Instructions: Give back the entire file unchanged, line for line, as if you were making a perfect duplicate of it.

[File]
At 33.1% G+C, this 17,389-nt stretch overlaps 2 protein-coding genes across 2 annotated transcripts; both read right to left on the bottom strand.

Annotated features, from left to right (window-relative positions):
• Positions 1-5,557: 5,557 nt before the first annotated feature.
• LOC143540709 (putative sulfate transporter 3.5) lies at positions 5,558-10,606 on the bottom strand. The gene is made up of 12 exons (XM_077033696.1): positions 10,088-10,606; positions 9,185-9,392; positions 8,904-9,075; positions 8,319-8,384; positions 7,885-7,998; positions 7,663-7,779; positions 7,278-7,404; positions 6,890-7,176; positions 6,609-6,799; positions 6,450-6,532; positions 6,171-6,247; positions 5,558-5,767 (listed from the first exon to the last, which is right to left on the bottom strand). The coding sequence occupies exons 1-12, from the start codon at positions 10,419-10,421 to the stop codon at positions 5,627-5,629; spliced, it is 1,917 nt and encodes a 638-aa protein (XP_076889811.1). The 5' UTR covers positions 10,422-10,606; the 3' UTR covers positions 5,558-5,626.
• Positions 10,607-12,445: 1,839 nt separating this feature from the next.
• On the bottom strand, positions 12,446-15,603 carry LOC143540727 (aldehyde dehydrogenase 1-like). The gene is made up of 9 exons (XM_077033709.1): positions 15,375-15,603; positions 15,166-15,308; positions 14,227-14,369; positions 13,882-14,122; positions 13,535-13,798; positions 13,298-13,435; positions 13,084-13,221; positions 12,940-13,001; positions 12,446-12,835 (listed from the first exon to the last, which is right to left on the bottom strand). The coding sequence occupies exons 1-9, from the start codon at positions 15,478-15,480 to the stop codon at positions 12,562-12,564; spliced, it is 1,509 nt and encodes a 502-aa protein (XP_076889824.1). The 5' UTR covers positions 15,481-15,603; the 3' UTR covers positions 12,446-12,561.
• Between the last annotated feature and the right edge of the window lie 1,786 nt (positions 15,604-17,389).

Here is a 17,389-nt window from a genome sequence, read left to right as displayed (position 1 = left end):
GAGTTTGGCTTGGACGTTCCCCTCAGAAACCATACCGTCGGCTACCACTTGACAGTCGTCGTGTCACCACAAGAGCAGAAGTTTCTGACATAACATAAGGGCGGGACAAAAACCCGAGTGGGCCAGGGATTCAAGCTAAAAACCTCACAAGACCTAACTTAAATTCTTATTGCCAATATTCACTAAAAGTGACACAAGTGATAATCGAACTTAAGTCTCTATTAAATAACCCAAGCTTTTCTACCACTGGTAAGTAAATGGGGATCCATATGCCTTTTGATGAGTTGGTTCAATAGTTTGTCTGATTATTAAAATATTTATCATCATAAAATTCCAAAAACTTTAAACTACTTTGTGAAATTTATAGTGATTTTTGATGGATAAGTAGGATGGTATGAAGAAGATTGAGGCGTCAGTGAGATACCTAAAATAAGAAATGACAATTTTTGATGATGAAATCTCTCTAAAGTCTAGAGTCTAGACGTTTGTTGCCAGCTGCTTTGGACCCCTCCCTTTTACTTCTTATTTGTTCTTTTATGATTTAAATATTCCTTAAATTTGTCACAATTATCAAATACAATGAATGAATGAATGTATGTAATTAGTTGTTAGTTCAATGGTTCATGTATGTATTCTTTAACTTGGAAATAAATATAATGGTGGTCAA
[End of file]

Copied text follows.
At 33.1% G+C, this 17,389-nt stretch overlaps 2 protein-coding genes across 2 annotated transcripts; both read right to left on the bottom strand.

Annotated features, from left to right (window-relative positions):
• Positions 1-5,557: 5,557 nt before the first annotated feature.
• LOC143540709 (putative sulfate transporter 3.5) lies at positions 5,558-10,606 on the bottom strand. The gene is made up of 12 exons (XM_077033696.1): positions 10,088-10,606; positions 9,185-9,392; positions 8,904-9,075; positions 8,319-8,384; positions 7,885-7,998; positions 7,663-7,779; positions 7,278-7,404; positions 6,890-7,176; positions 6,609-6,799; positions 6,450-6,532; positions 6,171-6,247; positions 5,558-5,767 (listed from the first exon to the last, which is right to left on the bottom strand). The coding sequence occupies exons 1-12, from the start codon at positions 10,419-10,421 to the stop codon at positions 5,627-5,629; spliced, it is 1,917 nt and encodes a 638-aa protein (XP_076889811.1). The 5' UTR covers positions 10,422-10,606; the 3' UTR covers positions 5,558-5,626.
• Positions 10,607-12,445: 1,839 nt separating this feature from the next.
• On the bottom strand, positions 12,446-15,603 carry LOC143540727 (aldehyde dehydrogenase 1-like). The gene is made up of 9 exons (XM_077033709.1): positions 15,375-15,603; positions 15,166-15,308; positions 14,227-14,369; positions 13,882-14,122; positions 13,535-13,798; positions 13,298-13,435; positions 13,084-13,221; positions 12,940-13,001; positions 12,446-12,835 (listed from the first exon to the last, which is right to left on the bottom strand). The coding sequence occupies exons 1-9, from the start codon at positions 15,478-15,480 to the stop codon at positions 12,562-12,564; spliced, it is 1,509 nt and encodes a 502-aa protein (XP_076889824.1). The 5' UTR covers positions 15,481-15,603; the 3' UTR covers positions 12,446-12,561.
• Between the last annotated feature and the right edge of the window lie 1,786 nt (positions 15,604-17,389).

Here is a 17,389-nt window from a genome sequence, read left to right as displayed (position 1 = left end):
GAGTTTGGCTTGGACGTTCCCCTCAGAAACCATACCGTCGGCTACCACTTGACAGTCGTCGTGTCACCACAAGAGCAGAAGTTTCTGACATAACATAAGGGCGGGACAAAAACCCGAGTGGGCCAGGGATTCAAGCTAAAAACCTCACAAGACCTAACTTAAATTCTTATTGCCAATATTCACTAAAAGTGACACAAGTGATAATCGAACTTAAGTCTCTATTAAATAACCCAAGCTTTTCTACCACTGGTAAGTAAATGGGGATCCATATGCCTTTTGATGAGTTGGTTCAATAGTTTGTCTGATTATTAAAATATTTATCATCATAAAATTCCAAAAACTTTAAACTACTTTGTGAAATTTATAGTGATTTTTGATGGATAAGTAGGATGGTATGAAGAAGATTGAGGCGTCAGTGAGATACCTAAAATAAGAAATGACAATTTTTGATGATGAAATCTCTCTAAAGTCTAGAGTCTAGACGTTTGTTGCCAGCTGCTTTGGACCCCTCCCTTTTACTTCTTATTTGTTCTTTTATGATTTAAATATTCCTTAAATTTGTCACAATTATCAAATACAATGAATGAATGAATGTATGTAATTAGTTGTTAGTTCAATGGTTCATGTATGTATTCTTTAACTTGGAAATAAATATAATGGTGGTCAA